If you’re wearing red today, red today, red today
If you’re wearing red today, stand up and shout, “Hooray!”

Rhymes like these are great opportunities to talk about color recognition, but they’re also great ways to talk. Simple rhymes that can be incorporated into a daily routine with baby also serve as a great tool for reminding parents to talk with their little ones. Each morning as they get dressed, they can pause for just a minute or two, and talk about the names of the colors, the articles of clothing, and why they’re wearing what they’re wearing.

This might look like a dad getting his daughter dressed and singing the rhyme and saying, “You’re wearing GREEN today, say hooray! We’re putting on your green overalls because we’re going to play outside and it’s cold. Brr!”

Now dad is having a conversation he’d probably have with his daughter anyway, but he can do it intentionally- knowing he’s fostering his daughter’s vocabulary and conversational skills. Woo!

Funday Feltday: Photo Booth Props

When our library was getting ready to throw our inaugural 1000 Books Before Kindergarten, we settled on an underwater theme and decided to create a photo booth as a party activity. One of my talented coworkers created an amazing underwater scene and I made the props using… what else, right? Felt.

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Our props included a jelly fish (my favorite), a fishy, a weird looking turtle (not my finest work), a snorkeling mask, and a sign our finishers could hold up. I created all of my own patterns for the pieces and made the sign in Word.

These guys were so much fun! The kids had a great time taking pictures together and using the props. I used stiffened felt to make these, so they should hold up for a long time.

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Rainy Day

I’m so excited to start a baby storytime at my new library but there is SO MUCH to do! I’ve never done a baby storytime before- just preschool- so along with new book lists, rhymes, and songs, I’m also creating a new stock of felt boards.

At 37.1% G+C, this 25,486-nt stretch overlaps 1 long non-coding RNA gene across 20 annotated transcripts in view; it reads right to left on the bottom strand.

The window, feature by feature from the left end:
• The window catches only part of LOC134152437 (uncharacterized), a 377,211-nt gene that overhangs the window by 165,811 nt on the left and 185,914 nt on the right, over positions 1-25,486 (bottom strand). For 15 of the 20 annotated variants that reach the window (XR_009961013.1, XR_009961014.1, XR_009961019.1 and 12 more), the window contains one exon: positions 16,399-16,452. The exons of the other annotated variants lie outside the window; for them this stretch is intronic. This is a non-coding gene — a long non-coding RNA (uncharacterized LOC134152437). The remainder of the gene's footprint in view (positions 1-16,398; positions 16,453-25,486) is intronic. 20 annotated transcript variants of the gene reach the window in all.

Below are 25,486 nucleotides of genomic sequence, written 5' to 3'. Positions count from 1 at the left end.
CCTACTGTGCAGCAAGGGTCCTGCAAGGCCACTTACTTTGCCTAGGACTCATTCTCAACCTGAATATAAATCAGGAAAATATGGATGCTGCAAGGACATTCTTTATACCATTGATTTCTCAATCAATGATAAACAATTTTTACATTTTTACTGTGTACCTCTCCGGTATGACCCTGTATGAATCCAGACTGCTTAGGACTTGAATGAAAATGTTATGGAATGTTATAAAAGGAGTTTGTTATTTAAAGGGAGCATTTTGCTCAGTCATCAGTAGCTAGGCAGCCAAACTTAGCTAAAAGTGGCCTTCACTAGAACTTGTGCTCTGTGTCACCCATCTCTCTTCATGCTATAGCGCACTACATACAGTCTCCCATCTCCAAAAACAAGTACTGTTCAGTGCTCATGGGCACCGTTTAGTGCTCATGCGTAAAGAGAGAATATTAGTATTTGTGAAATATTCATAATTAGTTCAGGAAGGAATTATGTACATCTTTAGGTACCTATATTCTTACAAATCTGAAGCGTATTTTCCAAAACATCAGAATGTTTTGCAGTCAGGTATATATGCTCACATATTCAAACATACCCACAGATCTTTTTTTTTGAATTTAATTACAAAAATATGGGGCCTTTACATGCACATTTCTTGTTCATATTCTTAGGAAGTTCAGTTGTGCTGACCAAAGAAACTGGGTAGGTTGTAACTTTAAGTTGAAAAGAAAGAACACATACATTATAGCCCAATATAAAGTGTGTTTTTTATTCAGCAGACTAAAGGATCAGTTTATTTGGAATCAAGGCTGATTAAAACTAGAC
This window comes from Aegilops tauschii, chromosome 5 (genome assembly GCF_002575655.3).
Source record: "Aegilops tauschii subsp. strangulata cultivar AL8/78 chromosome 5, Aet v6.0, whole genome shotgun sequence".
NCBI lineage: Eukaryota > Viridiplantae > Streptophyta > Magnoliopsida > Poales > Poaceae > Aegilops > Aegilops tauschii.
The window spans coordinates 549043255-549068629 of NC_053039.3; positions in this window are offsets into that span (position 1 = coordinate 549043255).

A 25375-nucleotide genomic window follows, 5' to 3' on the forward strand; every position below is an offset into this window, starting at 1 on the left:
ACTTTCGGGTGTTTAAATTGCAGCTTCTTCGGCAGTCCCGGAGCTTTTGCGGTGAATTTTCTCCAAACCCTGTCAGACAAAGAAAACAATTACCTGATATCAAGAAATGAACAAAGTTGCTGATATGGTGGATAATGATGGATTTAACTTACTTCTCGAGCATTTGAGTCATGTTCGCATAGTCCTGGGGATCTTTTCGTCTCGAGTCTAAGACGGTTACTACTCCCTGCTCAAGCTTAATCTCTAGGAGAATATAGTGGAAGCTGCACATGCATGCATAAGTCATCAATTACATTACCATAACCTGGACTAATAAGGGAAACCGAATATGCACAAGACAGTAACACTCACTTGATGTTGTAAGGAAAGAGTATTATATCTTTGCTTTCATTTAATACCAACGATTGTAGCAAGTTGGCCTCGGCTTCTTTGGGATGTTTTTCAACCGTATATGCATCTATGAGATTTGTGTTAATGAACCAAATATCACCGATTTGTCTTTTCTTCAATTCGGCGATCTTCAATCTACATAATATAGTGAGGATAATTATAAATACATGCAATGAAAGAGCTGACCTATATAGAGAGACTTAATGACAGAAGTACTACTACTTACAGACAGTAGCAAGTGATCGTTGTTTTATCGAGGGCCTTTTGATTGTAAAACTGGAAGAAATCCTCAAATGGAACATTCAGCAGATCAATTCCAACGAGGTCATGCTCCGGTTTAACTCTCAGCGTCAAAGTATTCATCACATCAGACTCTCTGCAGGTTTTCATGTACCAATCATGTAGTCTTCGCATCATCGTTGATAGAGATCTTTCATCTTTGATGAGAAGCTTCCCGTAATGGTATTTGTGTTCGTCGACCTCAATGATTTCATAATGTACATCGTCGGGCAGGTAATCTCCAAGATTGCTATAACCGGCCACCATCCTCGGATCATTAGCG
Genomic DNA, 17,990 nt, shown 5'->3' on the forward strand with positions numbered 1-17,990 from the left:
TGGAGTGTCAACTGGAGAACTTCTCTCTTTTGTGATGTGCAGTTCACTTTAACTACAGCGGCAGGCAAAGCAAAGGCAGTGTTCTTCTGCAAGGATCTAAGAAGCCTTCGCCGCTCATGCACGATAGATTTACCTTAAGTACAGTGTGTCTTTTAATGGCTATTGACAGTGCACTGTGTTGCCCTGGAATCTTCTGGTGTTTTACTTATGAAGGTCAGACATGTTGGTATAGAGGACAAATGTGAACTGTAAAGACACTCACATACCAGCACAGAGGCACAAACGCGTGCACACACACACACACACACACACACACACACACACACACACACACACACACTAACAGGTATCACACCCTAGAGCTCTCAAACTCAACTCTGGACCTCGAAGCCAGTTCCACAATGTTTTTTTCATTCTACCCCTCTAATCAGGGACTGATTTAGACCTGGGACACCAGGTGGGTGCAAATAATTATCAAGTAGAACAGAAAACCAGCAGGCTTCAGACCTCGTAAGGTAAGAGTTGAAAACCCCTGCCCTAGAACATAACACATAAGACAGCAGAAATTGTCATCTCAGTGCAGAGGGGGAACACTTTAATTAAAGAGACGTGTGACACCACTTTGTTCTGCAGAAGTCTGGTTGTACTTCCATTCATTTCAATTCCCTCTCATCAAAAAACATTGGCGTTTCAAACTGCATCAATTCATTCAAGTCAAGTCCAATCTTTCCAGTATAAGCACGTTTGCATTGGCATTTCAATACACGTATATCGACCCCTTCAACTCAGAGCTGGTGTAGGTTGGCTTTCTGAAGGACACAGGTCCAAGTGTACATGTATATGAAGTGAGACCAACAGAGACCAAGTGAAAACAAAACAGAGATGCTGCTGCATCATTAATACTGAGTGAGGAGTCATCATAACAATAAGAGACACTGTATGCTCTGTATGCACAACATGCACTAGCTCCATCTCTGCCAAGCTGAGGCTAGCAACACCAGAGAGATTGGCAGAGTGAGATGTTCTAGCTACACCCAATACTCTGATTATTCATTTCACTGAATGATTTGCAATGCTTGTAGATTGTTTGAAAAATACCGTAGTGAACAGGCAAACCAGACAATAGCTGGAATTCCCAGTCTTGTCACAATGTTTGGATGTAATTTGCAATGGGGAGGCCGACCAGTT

My new felt boards are basically the same as I’ve always done with just two major changes:
1. They’re bigger
2. There are fewer pieces

I used the rhyme described in this post from Fun with Friends at Storytime but excluded the last two lines. Babies have shorter attention spans, so I move much faster through each segment, including my felts. Little baby eyes are still learning how to see, we I use bigger pieces that are more simple, so they’re easier to focus on.

I’m so excited for the opportunity to share more ideas for baby felt boards, storytimes, and play activities as I start planning my new storytimes!

Aliens!

It’s a Universe of Stories this summer and what universe is complete without ALIENS?

When you think about it… aren’t we ALL aliens?

These fun cross-eyed guys are the product of an extensive clip art search. That’s the secret of felt boards- cut carefully and let someone else develop the ideas.

Use these with One Alien Went Out to Play or anything else your heart desires.

The Bulletin Board I’ll Never Beat

It was a dark and stormy afternoon and a children’s librarian sat in her dimly lit office scrolling through pinterest when she saw…

it. 

And she said to herself the cursed words.

I can do that.

The “it” she saw was a terrifying and scary bulletin board, featured on Easy, Peasy, and Fun.

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Source.

The intrepid librarian was me and the bulletin board became my white whale. I had a lot of questions. How long would something like that take? What could I use for the lettering? How much of the budget can I responsibly spend on tissue paper? Could I conceivably leave that bulletin board up forever, because it would definitely take a long time and no way would I willingly remove it?

I decided I’d do what I normally do with bulletin boards and just… wing it. So I bought 85 pounds of tissue paper and got to work.

…and to work and to work and to work. Several days later, I finally had enough tissue paper flowers. …or so I thought. I made dozens (I lost count!) and when I finished hanging them, I’d only managed to fill about two-thirds of the board!

So I got back to work and when I finally had enough flowers, I hot glued them to the board. This is not a conventional bulletin board choice, but I needed something strong enough to really hold the flowers up. Tissue paper is light, but these are voluminous. Staples or glue sticks wouldn’t cut it. I also ended up stapling the bulletin board down really, really well so that the weight of all the flowers wouldn’t drag it down.

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It isn’t perfect. I ended up removing the flowers twice before I got them in an arrangement and shape that I was happy enough with to leave. I’m not sure that anyone else sees as many flaws as I do (I see so many), but I’m still pretty proud of this board. It was definitely a labor of love.

Some say, if you visit the library on a cold, windy night, just after the new moon, you can still see the ghost of the world’s most overworked bulletin board.

Or you can just visit during the day, Monday-Saturday, because my kind coworkers haven’t yet removed my last gift to them.